‘Free’ trial scams for diet pills and supplements

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You may be tempted by free trials for health supplements and beauty treatments, but they can end up being very expensive. Find out what you need to know about ‘free’ trial scams for diet pills and supplements.

Free trial scams for diet pills and supplements

The way these trial scams work is that a beauty treatment, diet pill or supplement is advertised online or in a magazine. It often sounds too good to be true, but the advert may be peppered with testimonials from seemingly happy customers. You sign up for what you think is a free trial, but you may find you’ve committed to a regular purchase. This guide explains what to look for and how to cancel the deal.

1. Be very wary about what you sign up to

It may sound obvious, but if you’re signing up to a free trial, it should be free. Not all free trials are scams, but too many deals turn out to be trial scams. Ideally, the company shouldn’t need to take your credit or debit card details. If you have to hand over your details, check very carefully what you’ve given the company permission to do. You may find you’ve agreed to ongoing payments month in, month out.

2. Check the cancellation period

The trial scams I’m aware of give customers a cooling off period, typically of 14 days. In any event, if you’re buying from a website in the UK you have a 14-day cooling off period which starts the day after the goods arrive. The 14-day cooling off period means you can cancel the sale within 14 days, but you have another 14 days in which to return them. Unless the supplements you’re ordering are perishable or custom made, you can simply send them back.

SAVVY TIP: I know that some companies that are involved in diet pill trial scams (rather than reputable online retailers) make it difficult for customers to return unwanted items. This may mean that a 14 day cooling off period, offered by the company, is far less useful than you might think.

3. Check review sites

It’s always worth checking to see if others have complained about the company or had a bad experience with them. Look on review sites or just type in their name plus the word ‘problem’ to Google or another search engine. If there are one or two complaints, that may not signify a problem, but if there’s a stream of unhappy customers, you know there’s an issue.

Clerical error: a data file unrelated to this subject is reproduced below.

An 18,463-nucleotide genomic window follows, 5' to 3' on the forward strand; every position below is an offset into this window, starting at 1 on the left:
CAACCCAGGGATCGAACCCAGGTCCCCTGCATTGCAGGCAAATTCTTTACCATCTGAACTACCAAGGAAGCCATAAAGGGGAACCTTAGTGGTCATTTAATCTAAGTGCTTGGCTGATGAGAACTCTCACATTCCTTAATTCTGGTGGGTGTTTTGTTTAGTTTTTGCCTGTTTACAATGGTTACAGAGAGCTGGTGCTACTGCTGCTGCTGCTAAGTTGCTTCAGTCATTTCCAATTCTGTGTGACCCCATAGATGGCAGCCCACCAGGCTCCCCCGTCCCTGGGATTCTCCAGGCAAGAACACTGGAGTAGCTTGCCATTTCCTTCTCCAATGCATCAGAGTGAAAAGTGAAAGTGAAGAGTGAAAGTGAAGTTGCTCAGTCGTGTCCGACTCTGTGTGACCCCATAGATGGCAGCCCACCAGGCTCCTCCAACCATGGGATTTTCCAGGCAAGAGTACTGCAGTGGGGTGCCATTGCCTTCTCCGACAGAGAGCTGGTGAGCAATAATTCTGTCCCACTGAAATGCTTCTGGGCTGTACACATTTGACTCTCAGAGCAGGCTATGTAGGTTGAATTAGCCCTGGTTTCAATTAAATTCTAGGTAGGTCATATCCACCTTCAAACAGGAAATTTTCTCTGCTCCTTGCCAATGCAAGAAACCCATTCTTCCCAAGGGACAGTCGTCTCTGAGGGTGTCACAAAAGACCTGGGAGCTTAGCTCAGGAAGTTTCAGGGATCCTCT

4. Monitor your bank and credit card statements carefully

Check to see what’s actually being taken from your account. It’s quite likely that the company will start taking regular payments from your credit or debit card, even if you think you’ve only signed up for a free trial or one where you make a one-off payment.

5. Cancel the contract immediately

Unless you want to pay an ongoing fee, it’s a good idea to cancel the contract as soon as you can. Contact the company and explain clearly that you didn’t agree to sign up to ongoing payments. Depending on the information you were given at the time you signed up, say that you are going to report them to Trading Standards or another relevant regulatory body.

6. Tell your bank or credit card provider

Don’t assume that the company will stop taking payments. It’s possible, if they are rogues, that they will not. You don’t need to cancel your credit or debit card to stop them taking more money, you can tell your bank or credit card provider instead. Tell them you have already cancelled the contract with the company and that you don’t want any further payments to be taken from your account. The bank or card provider should not allow any more money to be debited.

SAVVY TIP: If the company has been acting within the law, but you simply decide you don’t like the products (rather than that you have been ripped off or pressurised into signing up to something you didn’t want) there may be a cancellation charge.

7. Do a chargeback to get your money back

You may be able to get money you’ve already paid back via ‘chargeback’ if you’ve paid via credit or debit card. It’s essentially a reversal of the transaction and your card company will try and get a refund. The company you’ve paid can challenge a chargeback, so it’s possible the money may be taken back out of your account again.

Related articles:

Getting your money back on your credit card with chargeback

Banks are warning people not to pay by bank transfer unless they trust the company

Five steps to take if you’ve been the victim of ID fraud

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